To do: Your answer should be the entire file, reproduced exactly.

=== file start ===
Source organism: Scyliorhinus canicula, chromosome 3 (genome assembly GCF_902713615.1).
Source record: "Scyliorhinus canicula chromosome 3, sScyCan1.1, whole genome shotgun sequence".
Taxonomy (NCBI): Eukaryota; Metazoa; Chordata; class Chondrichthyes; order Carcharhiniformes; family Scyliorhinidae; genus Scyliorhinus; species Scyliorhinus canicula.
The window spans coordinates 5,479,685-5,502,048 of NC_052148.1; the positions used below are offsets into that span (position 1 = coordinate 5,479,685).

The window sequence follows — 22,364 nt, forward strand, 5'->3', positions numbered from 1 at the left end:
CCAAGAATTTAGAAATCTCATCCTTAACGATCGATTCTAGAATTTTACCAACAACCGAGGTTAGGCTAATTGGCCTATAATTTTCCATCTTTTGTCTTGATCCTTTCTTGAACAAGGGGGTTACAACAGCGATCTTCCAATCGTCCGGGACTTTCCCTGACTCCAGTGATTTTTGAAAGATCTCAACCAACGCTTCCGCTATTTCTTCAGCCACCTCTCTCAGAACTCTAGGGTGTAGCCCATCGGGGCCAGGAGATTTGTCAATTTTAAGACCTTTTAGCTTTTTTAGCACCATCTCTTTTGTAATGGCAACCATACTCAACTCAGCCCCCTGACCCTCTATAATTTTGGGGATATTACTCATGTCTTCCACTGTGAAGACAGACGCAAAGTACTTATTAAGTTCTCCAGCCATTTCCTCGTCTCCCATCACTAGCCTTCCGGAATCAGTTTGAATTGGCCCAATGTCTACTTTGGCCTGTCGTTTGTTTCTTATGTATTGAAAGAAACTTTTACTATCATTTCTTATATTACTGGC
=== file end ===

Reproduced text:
Source organism: Scyliorhinus canicula, chromosome 3 (genome assembly GCF_902713615.1).
Source record: "Scyliorhinus canicula chromosome 3, sScyCan1.1, whole genome shotgun sequence".
Taxonomy (NCBI): Eukaryota; Metazoa; Chordata; class Chondrichthyes; order Carcharhiniformes; family Scyliorhinidae; genus Scyliorhinus; species Scyliorhinus canicula.
The window spans coordinates 5,479,685-5,502,048 of NC_052148.1; the positions used below are offsets into that span (position 1 = coordinate 5,479,685).

The window sequence follows — 22,364 nt, forward strand, 5'->3', positions numbered from 1 at the left end:
CCAAGAATTTAGAAATCTCATCCTTAACGATCGATTCTAGAATTTTACCAACAACCGAGGTTAGGCTAATTGGCCTATAATTTTCCATCTTTTGTCTTGATCCTTTCTTGAACAAGGGGGTTACAACAGCGATCTTCCAATCGTCCGGGACTTTCCCTGACTCCAGTGATTTTTGAAAGATCTCAACCAACGCTTCCGCTATTTCTTCAGCCACCTCTCTCAGAACTCTAGGGTGTAGCCCATCGGGGCCAGGAGATTTGTCAATTTTAAGACCTTTTAGCTTTTTTAGCACCATCTCTTTTGTAATGGCAACCATACTCAACTCAGCCCCCTGACCCTCTATAATTTTGGGGATATTACTCATGTCTTCCACTGTGAAGACAGACGCAAAGTACTTATTAAGTTCTCCAGCCATTTCCTCGTCTCCCATCACTAGCCTTCCGGAATCAGTTTGAATTGGCCCAATGTCTACTTTGGCCTGTCGTTTGTTTCTTATGTATTGAAAGAAACTTTTACTATCATTTCTTATATTACTGGC